At the start of July Stuart came in from the paddocks with a knitted brow and told me we were in serious strife, with not enough pigs on the ground to meet our commitments to our CSA members. He’d done a stocktake of exactly how many growers we had out on the paddocks and worked out we only had half as many as we normally would have. In May we had cut back from slaughtering eight to six pigs per fortnight as we were worried about the shortfall, but the new count showed we had to cut back to a mere three pigs per fortnight to make it to the end of the year. It was a blow.
I finally got my distracted head back in the game and swung into action. Updating the spreadsheet with Stuart’s memory of where he’d left gaps was a frustrating exercise to say the least. I think it’s fair to say the situation tested us as life and business partners, but that while it was difficult and stressful, we both handled things as generously and graciously as possible while feeling alternately angry and guilty for the part we’d both played in not identifying and addressing the decline in fertility earlier. But there’s nothing to be gained by simply pointing fingers and having tantrums – it was time to move forward.
Some pretty simple analysis with the spreadsheet quickly told me that Borg was the problem. He’d only sired two litters in the previous year to Elvis’ successful 12. Like with our first sow, it was sad to make the call to end Borg’s life, but again these are the realities of livestock farming – most of us can’t afford to treat our breeders as pets when they’re no longer productive, neither financially nor in land use.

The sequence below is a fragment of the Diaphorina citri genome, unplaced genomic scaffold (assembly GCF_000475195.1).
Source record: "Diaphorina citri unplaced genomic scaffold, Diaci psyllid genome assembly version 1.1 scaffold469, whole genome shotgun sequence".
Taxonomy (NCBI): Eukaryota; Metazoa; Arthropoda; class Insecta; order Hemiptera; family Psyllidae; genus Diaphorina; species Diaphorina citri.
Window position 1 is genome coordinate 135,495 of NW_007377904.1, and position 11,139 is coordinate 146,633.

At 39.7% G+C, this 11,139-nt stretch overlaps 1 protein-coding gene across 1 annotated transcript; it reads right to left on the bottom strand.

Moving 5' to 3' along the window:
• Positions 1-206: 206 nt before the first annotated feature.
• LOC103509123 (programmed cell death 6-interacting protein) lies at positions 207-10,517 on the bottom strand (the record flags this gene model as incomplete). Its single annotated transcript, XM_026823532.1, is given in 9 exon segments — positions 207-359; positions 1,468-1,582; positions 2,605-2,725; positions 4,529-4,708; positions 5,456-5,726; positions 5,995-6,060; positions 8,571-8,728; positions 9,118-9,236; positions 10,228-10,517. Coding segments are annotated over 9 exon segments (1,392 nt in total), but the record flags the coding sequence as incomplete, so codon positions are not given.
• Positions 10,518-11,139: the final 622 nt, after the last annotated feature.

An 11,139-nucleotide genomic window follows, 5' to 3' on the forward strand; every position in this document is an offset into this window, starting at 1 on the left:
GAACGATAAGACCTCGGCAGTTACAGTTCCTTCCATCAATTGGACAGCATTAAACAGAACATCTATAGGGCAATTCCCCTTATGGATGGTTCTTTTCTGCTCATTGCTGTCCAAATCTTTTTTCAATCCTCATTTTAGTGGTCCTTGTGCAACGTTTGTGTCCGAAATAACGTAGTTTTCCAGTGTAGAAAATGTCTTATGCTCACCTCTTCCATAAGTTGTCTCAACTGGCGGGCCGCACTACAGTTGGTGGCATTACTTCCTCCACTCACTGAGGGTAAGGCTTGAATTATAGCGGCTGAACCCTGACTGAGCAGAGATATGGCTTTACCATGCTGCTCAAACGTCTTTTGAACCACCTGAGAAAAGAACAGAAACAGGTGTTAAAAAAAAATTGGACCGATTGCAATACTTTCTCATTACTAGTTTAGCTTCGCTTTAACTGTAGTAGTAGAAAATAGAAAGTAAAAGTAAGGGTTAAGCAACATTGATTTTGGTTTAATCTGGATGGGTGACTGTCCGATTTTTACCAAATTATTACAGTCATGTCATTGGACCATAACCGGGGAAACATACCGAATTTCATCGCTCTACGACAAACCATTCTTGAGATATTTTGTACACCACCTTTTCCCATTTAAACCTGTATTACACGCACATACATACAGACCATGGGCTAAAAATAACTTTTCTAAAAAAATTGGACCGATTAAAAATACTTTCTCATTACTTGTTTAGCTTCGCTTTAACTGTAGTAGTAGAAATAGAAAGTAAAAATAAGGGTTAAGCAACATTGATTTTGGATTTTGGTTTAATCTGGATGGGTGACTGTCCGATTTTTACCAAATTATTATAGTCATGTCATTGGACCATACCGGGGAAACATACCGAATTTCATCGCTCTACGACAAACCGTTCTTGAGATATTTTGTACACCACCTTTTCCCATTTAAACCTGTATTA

We separated Borg from the girls to reduce the risk of boar taint when he was slaughtered, and at five and a half years old we turned him into the most delicious Cumberland sausages I have ever made, loaded with garlic-infused red wine, bay leaves, and heaps of fresh herbs from the garden. I used the fat from younger pigs to further reduce the risk of taint, and was surprised and delighted to find they had no trace at all of it.
At the point where we had at last gained clarity after six months of fumbling along we brought our vet in to preg test the rest of the sows to see what the next four months looked like for us. As expected, none of the sows who had been exclusively with Borg were pregnant, but happily most of those Stuart had joined with Elvis were.
We discussed all the variables that might have got us into trouble in the first place with our vet:
- an older breeding herd;
- lack of diversity of the genetics in a heritage breed;
- a very hot, dry autumn, summer, and spring – high temperatures are known to cause seasonal infertility and we’d had three of those seasons consecutively;
- the addition of cheese to the pigs’ diet – too much sodium could affect fertility;
- overweight sows due to too much cheese in their diet; and
- putting too many sows in for long periods with the boar, which could affect his semen count or even his interest in joining.